Trust The Process

WORDS & PHOTO: Donny O’Neill

If we could label the 2020 election cycle in outdoor terms, it certainly falls into the category of type 2 fun. America checked the weather, planned its route, identified threats and prepared to circumvent them. The country started from the trailhead in the predawn hours, trudged up forested switchbacks, muscled its way through dense willows, weathered dark storm clouds, climbed up, over and around false summits and now has its summit-bid in its sights. If the mountaintop of the democratic process is election day, then we should all take a moment to celebrate and take in the views from the peak. 

Almost 99 million people cast their vote prior to Election Day, this year; that’s nearly 71 percent of the 139 million votes submitted during the 2016 presidential election, according to The Associated Press. Voter turnout is predicted to break records in 2020. Americans who have already voted should be filled with hope for the future, confident in their vote and positive that their fellow voters will soon join them on the Election Day summit. 

Like any type 2 adventure, the process doesn’t stop at the summit, there’s still a few miles of trail left before you get back to the car. It’s part of the process, and after all the prep work, bushwhacking, scrambling and summit views, patience is the final hurdle before the finish line of the adventure. 

The 2020 election doesn’t end on Election Day. In order for the democratic process to work, it will take time to ensure every vote is counted and all voices are heard. The systems and timelines relied on to process and then count ballots are different from state to state. Some states allow sufficient time prior to election day for officials to process early ballots, while others don’t begin processing mail-in votes until the morning of election day. The variance between state procedures is what will likely delay election results in some states, and that’s good; it means the process is working, and every vote is being counted and recorded. For example, a recent Supreme Court ruling requires Pennsylvania to accept mail-in ballots received up until November 6, as long as they have an election day postmark. This means that Pennsylvania will require additional processing time than other states, as ballots will be arriving after election day. Again, this is simply a sign that the voting process is working. For more information on what to expect regarding election day results, click here.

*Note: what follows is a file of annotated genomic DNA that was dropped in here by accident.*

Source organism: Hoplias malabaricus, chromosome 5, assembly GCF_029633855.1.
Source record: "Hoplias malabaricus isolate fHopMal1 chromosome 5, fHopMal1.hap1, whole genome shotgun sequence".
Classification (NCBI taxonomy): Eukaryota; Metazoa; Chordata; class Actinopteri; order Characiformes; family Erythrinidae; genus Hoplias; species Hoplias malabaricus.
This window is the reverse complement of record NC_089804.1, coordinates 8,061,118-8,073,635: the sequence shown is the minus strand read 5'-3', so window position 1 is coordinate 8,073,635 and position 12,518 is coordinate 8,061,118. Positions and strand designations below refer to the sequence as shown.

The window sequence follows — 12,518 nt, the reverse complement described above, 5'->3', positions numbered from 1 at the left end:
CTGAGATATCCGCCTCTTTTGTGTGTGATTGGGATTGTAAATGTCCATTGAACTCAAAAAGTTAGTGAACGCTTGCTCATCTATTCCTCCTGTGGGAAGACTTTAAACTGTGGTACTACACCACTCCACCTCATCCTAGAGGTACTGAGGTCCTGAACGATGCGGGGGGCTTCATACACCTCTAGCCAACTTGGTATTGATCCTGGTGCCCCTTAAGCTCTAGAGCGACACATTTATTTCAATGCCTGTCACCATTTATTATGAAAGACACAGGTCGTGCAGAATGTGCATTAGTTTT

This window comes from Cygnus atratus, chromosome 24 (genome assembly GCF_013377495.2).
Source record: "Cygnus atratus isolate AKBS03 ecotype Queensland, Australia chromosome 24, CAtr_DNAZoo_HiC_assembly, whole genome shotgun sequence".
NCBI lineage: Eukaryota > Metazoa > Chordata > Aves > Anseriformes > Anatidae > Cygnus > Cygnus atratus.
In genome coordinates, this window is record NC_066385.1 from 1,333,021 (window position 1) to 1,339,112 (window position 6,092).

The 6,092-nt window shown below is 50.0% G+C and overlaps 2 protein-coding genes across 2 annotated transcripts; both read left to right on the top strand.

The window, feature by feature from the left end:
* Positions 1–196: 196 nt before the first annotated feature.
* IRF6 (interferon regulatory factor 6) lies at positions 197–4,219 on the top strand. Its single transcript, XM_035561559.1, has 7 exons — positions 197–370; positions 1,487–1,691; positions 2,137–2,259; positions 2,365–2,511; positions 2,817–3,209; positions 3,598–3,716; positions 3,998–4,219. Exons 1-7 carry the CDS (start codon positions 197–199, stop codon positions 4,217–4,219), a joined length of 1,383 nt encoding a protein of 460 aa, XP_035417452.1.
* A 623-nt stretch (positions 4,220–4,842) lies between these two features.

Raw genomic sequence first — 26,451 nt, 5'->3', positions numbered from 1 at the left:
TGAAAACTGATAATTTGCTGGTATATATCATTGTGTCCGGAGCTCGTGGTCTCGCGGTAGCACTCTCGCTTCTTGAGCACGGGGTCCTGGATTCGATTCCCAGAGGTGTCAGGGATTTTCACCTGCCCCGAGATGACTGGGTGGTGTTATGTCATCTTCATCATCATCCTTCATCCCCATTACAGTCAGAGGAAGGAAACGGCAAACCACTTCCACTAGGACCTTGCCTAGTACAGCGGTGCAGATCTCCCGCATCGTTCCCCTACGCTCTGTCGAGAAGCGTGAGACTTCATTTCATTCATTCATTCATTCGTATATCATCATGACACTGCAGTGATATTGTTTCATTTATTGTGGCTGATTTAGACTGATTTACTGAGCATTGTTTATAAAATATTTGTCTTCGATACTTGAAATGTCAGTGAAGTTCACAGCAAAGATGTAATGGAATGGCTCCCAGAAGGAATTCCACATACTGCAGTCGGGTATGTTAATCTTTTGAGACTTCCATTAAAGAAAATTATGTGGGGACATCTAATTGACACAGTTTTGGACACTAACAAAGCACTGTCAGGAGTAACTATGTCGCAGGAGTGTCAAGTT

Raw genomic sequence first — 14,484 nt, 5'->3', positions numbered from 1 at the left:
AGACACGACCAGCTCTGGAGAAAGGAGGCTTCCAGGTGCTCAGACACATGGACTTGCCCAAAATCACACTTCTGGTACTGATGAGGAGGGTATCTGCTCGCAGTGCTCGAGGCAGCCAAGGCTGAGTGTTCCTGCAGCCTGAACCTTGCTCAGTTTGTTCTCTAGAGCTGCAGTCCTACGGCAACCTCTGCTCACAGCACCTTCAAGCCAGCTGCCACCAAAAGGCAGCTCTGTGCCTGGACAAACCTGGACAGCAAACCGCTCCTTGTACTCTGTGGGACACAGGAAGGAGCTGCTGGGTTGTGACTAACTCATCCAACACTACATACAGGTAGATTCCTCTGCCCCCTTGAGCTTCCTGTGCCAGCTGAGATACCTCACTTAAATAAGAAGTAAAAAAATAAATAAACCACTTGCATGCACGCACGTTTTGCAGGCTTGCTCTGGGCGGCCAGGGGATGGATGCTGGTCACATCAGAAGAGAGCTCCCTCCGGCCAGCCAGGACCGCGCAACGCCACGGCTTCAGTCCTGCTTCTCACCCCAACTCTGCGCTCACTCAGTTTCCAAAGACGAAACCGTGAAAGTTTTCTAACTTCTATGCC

If you’ve held off on making your plan to vote until election day, there’s still time to cast your ballot and contribute to the adventure. Twenty states allow for same-day voter registration; for the full list, click here. If you join the line to vote at your local polling location prior to your state’s election day cut-off time, you’re legally entitled to vote. Don’t let anyone tell you otherwise. Think of it like showing up at the ski hill on the weekend; the lines are long, but once you’ve been whisked away to the mountaintop and are pointed downhill, it’s just pure joy. If you can stand in line with the weekend warriors, you can stand in line to vote. For a full rundown of polling hours by state, click here. For a detailed map of polling locations, click here

If you’ve already cast your vote, congratulations! You’ve officially contributed to the democratic process this country was founded upon. The best thing you can do now is to take a deep breath, head outside and take in the view. Patience is what will get this country back to the trailhead. And if you’re headed to the polls today, remember that it’s up to us, the voters; the future rests in all of our hands. Voting is as simple as clicking into your skis, casting a line into open water or tying in at your local crag. 

We’ll see you at the polls.